Monetizing The Blog…Sort Of

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I really enjoy blogging. Writing for you helps me understand this whole thing we call worship and worship ministry a little better.

I always want to be 100% transparent with you. When there is a change happening on the blog, I’m going to tell you.

There is a change that won’t really effect you at all. I’ve signed up for Amazon’s affiliate program. Through Amazon’s affiliate program, I can link to various items and it will keep track if anything is purchased through those items. If something is purchased I will get a small commission from that sale.

And I do mean small. Like, nickels and dimes, small. I’m not being figurative. Literally, nickels and dimes.

The reason I’m doing this is because blogging is a lot of work. I do this in my spare time. It’s really easy to convince myself to do something else rather than sit down and write what is hopefully a useful post.

Hopefully, by having some sort of monetization stream, albeit small, it will make it easier to convince myself to actually write a worth while article.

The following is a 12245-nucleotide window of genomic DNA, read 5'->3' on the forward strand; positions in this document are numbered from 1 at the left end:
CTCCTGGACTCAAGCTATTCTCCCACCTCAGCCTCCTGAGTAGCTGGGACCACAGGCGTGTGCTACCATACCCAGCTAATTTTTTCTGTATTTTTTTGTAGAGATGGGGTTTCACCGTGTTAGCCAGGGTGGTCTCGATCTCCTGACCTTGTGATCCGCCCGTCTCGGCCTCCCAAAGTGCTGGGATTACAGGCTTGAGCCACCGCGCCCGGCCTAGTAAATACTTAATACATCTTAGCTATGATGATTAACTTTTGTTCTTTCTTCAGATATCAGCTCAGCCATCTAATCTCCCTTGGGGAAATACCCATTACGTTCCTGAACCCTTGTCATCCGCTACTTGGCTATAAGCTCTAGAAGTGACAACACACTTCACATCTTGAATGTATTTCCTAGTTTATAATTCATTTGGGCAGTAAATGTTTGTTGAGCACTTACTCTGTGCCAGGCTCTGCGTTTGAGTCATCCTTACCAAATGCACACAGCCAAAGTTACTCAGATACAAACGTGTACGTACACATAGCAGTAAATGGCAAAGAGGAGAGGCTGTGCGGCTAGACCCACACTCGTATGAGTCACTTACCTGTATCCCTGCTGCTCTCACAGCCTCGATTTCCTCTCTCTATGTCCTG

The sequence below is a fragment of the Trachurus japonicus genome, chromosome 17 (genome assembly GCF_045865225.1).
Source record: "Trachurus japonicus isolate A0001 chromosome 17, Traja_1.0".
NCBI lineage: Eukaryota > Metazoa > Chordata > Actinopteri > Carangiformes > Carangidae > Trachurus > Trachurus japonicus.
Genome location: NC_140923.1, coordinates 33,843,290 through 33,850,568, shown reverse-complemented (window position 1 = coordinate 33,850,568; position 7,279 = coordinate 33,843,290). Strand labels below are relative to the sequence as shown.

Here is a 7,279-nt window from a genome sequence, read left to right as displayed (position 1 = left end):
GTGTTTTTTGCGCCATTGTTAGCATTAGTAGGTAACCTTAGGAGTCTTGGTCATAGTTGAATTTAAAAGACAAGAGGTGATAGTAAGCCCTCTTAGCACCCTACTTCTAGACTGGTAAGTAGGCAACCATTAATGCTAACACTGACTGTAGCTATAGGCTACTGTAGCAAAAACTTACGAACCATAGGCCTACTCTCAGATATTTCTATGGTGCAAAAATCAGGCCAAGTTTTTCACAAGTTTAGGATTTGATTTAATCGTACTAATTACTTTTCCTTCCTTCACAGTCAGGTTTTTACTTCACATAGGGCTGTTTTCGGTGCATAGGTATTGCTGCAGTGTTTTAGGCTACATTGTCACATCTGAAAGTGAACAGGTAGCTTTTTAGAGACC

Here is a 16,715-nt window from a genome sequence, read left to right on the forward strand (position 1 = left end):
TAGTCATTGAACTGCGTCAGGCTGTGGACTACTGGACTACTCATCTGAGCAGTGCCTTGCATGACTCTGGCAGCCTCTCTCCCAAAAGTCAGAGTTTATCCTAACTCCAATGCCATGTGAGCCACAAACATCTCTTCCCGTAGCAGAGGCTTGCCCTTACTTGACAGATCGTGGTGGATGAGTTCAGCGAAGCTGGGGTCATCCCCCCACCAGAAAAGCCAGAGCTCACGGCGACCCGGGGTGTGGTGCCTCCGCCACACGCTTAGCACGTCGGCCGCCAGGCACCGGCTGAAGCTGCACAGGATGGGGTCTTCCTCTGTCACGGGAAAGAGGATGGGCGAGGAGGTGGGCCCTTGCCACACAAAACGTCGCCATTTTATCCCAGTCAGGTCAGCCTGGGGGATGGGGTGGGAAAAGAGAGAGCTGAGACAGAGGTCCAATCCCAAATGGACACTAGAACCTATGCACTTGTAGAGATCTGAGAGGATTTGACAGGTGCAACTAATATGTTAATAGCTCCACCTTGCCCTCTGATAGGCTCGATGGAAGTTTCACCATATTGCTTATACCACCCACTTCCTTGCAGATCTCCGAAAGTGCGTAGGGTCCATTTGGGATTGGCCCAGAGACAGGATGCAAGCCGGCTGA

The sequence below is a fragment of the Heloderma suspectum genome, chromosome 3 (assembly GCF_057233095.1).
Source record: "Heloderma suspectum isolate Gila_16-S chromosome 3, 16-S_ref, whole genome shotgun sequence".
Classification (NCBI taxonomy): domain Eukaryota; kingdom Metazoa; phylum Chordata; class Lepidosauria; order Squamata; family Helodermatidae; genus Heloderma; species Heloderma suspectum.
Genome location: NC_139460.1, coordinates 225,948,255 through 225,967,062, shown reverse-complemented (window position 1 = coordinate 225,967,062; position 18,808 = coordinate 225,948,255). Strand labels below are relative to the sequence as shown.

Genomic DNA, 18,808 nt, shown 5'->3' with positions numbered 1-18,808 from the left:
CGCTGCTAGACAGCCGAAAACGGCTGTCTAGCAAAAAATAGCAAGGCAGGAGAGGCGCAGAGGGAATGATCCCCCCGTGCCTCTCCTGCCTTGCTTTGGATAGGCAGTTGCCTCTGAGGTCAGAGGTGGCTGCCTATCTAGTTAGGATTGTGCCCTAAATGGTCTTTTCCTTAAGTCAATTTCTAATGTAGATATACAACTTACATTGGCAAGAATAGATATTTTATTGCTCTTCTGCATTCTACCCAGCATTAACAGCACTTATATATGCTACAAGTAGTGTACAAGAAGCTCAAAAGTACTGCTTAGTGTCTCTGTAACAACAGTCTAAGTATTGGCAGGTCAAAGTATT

Here’s 3 things you should know about this whole affiliate program thing:

  1. If you find a link to amazon.com on this website, assume it’s an affiliate link. It’s not guaranteed because not every product qualifies for the program, but most do. If I have to point out which ones are affiliates and which ones aren’t, I’ll get burnt out and you’ll probably get annoyed. Just assume they all are. Links other sites are not affiliates.
  2. I’m only going to link to products if they are useful and relevant. If I’m talking about leadership, I won’t link to the Daddle (that’s a thing, look it up, happy Fathers Day). But I might link to a good book I’ve read on the subject. If I’m talking about the electric guitar in church, I’ll might link to a pedal.
  3. Don’t think you owe me a click. If link to something you find you useful and you buy it, great. If you buy it from somewhere else, that’s great too. If you don’t think it’s useful and you don’t buy it, that’s also fine.

This is an experiment that will most likely fail. And that’s fine. The scientific method says a failure is still progress.

Thanks for all your support. Feel free to hit the Contact button above if you have any questions for me on this subject or anything else. Till next time.

-Jed

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